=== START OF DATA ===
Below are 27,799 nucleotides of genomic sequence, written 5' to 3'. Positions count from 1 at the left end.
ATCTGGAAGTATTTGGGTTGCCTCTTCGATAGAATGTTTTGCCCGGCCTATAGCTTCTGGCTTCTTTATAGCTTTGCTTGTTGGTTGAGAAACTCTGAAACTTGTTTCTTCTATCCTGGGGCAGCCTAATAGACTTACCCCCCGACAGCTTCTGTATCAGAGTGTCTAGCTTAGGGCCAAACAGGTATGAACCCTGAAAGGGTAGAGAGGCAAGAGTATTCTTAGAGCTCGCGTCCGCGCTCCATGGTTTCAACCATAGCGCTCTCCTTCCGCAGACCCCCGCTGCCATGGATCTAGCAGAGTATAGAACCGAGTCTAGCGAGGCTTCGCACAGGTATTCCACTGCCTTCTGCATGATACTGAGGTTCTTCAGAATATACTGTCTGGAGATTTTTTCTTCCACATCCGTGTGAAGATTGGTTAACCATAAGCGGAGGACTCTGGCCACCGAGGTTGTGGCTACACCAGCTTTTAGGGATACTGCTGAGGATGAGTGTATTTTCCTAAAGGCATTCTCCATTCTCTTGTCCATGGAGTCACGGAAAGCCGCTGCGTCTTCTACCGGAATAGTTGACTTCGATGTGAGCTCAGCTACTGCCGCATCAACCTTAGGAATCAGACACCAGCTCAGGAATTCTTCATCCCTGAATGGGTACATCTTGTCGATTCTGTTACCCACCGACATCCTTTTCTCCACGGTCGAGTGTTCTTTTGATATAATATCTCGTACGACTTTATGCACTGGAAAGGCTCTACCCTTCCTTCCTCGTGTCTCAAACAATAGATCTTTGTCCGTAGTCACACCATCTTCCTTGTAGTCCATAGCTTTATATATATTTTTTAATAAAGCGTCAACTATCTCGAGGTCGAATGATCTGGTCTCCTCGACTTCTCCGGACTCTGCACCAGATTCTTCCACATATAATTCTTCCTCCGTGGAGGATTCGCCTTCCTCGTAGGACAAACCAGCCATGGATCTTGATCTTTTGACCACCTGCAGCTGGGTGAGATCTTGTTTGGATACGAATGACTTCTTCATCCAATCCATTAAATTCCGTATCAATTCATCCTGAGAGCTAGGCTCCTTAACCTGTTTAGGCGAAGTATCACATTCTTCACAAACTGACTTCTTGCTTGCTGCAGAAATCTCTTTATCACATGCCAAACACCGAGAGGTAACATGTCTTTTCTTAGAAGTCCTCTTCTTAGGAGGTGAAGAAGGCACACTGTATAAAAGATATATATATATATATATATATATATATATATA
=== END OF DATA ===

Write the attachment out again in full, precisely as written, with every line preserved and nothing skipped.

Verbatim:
Below are 27,799 nucleotides of genomic sequence, written 5' to 3'. Positions count from 1 at the left end.
ATCTGGAAGTATTTGGGTTGCCTCTTCGATAGAATGTTTTGCCCGGCCTATAGCTTCTGGCTTCTTTATAGCTTTGCTTGTTGGTTGAGAAACTCTGAAACTTGTTTCTTCTATCCTGGGGCAGCCTAATAGACTTACCCCCCGACAGCTTCTGTATCAGAGTGTCTAGCTTAGGGCCAAACAGGTATGAACCCTGAAAGGGTAGAGAGGCAAGAGTATTCTTAGAGCTCGCGTCCGCGCTCCATGGTTTCAACCATAGCGCTCTCCTTCCGCAGACCCCCGCTGCCATGGATCTAGCAGAGTATAGAACCGAGTCTAGCGAGGCTTCGCACAGGTATTCCACTGCCTTCTGCATGATACTGAGGTTCTTCAGAATATACTGTCTGGAGATTTTTTCTTCCACATCCGTGTGAAGATTGGTTAACCATAAGCGGAGGACTCTGGCCACCGAGGTTGTGGCTACACCAGCTTTTAGGGATACTGCTGAGGATGAGTGTATTTTCCTAAAGGCATTCTCCATTCTCTTGTCCATGGAGTCACGGAAAGCCGCTGCGTCTTCTACCGGAATAGTTGACTTCGATGTGAGCTCAGCTACTGCCGCATCAACCTTAGGAATCAGACACCAGCTCAGGAATTCTTCATCCCTGAATGGGTACATCTTGTCGATTCTGTTACCCACCGACATCCTTTTCTCCACGGTCGAGTGTTCTTTTGATATAATATCTCGTACGACTTTATGCACTGGAAAGGCTCTACCCTTCCTTCCTCGTGTCTCAAACAATAGATCTTTGTCCGTAGTCACACCATCTTCCTTGTAGTCCATAGCTTTATATATATTTTTTAATAAAGCGTCAACTATCTCGAGGTCGAATGATCTGGTCTCCTCGACTTCTCCGGACTCTGCACCAGATTCTTCCACATATAATTCTTCCTCCGTGGAGGATTCGCCTTCCTCGTAGGACAAACCAGCCATGGATCTTGATCTTTTGACCACCTGCAGCTGGGTGAGATCTTGTTTGGATACGAATGACTTCTTCATCCAATCCATTAAATTCCGTATCAATTCATCCTGAGAGCTAGGCTCCTTAACCTGTTTAGGCGAAGTATCACATTCTTCACAAACTGACTTCTTGCTTGCTGCAGAAATCTCTTTATCACATGCCAAACACCGAGAGGTAACATGTCTTTTCTTAGAAGTCCTCTTCTTAGGAGGTGAAGAAGGCACACTGTATAAAAGATATATATATATATATATATATATATATATATA